Children of the Boom
Support for the Green River plant has been almost universal from residents of Emery County. This is a county used to power issues and, in fact, is dependent on them. The western half of the county is modestly called Utah’s power-generating core. It is home to three power plants in Price, Huntington and Castle Dale, and it supplies coal to run the Intermountain Power Project power plant in Delta.
“If people in Utah have power in their homes, it’s probably because of Emery County,” McCandless says. “We understand power really well.”
There’s nothing new about Green River as a nuclear site, either. Tilton’s is probably the fourth such proposal for the area. “It’s a natural fit because of the geographic location in the West,” says McCandless. “It’s very central, we have a good source of water and we’re on the existing grid of Rocky Mountain Power.”
McCandless created a 2,400-acre industrial park with the Utah Trust Lands Administration that would be perfect for the plant. He did it with the idea of bringing new jobs to the area, not necessarily a nuclear plant. There are another 1,000 acres of property that could be marketed as well, and Tilton’s is one of two projects that have “substantial traction,” McCandless says.
Jobs, of course, are the big carrot. The average person in Green River works at least two jobs, maybe waitressing during the day and clerking at night. McCandless himself is the quintessential worker with three county hats—planning, economic development and tourism—and his own alfalfa and cattle farm.
“There are limited opportunities for stable, life-sustaining employment in the area,” he says. And yet the quality of life keeps people there.
Many of the residents worked or had family that worked in the heyday of uranium mining in the ’50s and ’60s. That was after infamous Charlie Steen hit the biggest uranium strike the country had ever seen, transforming the area southeast of Moab and into the Four Corners.
So, uranium and, thus, nuclear, are not exactly foreign concepts in Emery County. McCandless knows an area directly west of Green River where the dust from abandoned claims blows across Highway 6. If it’s radioactive, it’s also native soil.
And the natives aren’t worried, even by the signs warning against entering abandoned mines: “Old mines and mining claims may contain radon, radioactive material or abandoned explosives,” the signs say.
“They didn’t put all the uranium mines around Moab by accident,” McCandless says. “My point is that the natural process is more impacting than any kind of industry in the future.”
And if you can believe congressional testimony, a little radioactivity could be good for you. The American Nuclear Society’s Rockwell even worries that the Earth is getting less radioactive every day. It’s natural decay, and life evolved in a much more radioactive atmosphere than we have now. He argues that mankind would be better off with more radioactivity because “low quantities are beneficial.”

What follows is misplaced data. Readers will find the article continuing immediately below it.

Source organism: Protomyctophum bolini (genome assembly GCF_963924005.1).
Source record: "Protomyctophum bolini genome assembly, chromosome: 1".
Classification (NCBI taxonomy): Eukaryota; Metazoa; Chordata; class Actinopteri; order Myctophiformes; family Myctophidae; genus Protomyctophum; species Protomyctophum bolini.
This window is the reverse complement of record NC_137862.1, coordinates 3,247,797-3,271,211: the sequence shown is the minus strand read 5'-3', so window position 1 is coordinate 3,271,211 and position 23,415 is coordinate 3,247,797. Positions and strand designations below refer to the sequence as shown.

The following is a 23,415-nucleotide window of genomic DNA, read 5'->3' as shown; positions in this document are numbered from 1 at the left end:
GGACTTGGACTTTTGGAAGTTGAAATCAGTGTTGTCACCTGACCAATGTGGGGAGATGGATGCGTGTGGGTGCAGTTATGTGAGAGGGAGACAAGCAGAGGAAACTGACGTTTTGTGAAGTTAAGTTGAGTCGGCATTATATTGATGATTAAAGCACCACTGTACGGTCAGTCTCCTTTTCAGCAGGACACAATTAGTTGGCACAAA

But tailings and ponds and dust are one thing; nuclear waste is another. Bennett believes the waste situation has been handled. In a written statement to City Weekly, he said:
“I am a proponent of reprocessing. The storage problem originated when the Carter administration chose not to develop our nation’s capability to reprocess spent nuclear fuel. Reprocessing spent nuclear fuel reduces the amount of material we need to permanently store in a repository to a small fraction of the original volume.
“It would make no sense to allow unprocessed waste to be stored in Yucca,” Bennett continued, “filling it up in a relatively short period of time, and then be faced with the same problem we have now of finding additional permanent storage. Other countries, which I have visited, are able to extract additional energy that remains in the spent nuclear fuel after the first cycle and then store the remaining waste on site because of the small amount of waste that remains after reprocessing.
“I have tried to steer our nation’s energy policy toward reprocessing, and will continue to do so,” he concluded.
During the Republican conference, it was pointed out to Bennett that it was the previous Ford administration that halted reprocessing, believing that the consequence would be weapons-grade uranium.
And even that happened after the economics of building reprocessing plants proved too expensive.
Rockwell thinks the whole nuclear waste issue is overblown, anyway. He wants the nuclear industry to start telling people that the waste problem’s been handled—“and that’s the most important thing.”
“Where is any instance where nuclear waste has hurt the environment?” he asked rhetorically. Maybe OSHA should just issue warnings that say “Do Not Eat the Ceramic [Casks],” Rockwell says, “because if you don’t eat it, it won’t hurt you.”
Despite Rockwell’s “damn the torpedoes” attitude, Bennett and the senators could see that not everyone would buy into to his Disney-like Our Friend the Atom line. Back in 1956, Walt Disney made what some call an indoctrination film touting the happy side of atomic science.
Frankly, if everyone’s not happy, then someone’s going to sue in this day and age. To that end, Bennett and his colleagues want to enact what they call “litigation shortcuts” for nuclear developers.
Sen. Alexander offered a kind of a dotthe-country way to reduce large amounts of waste—build smaller, 125 megawatt reactors that will keep their wastes onsite. Gee, you could build 400 of those, instead of the 100 full-size plants being proposed, he gushed.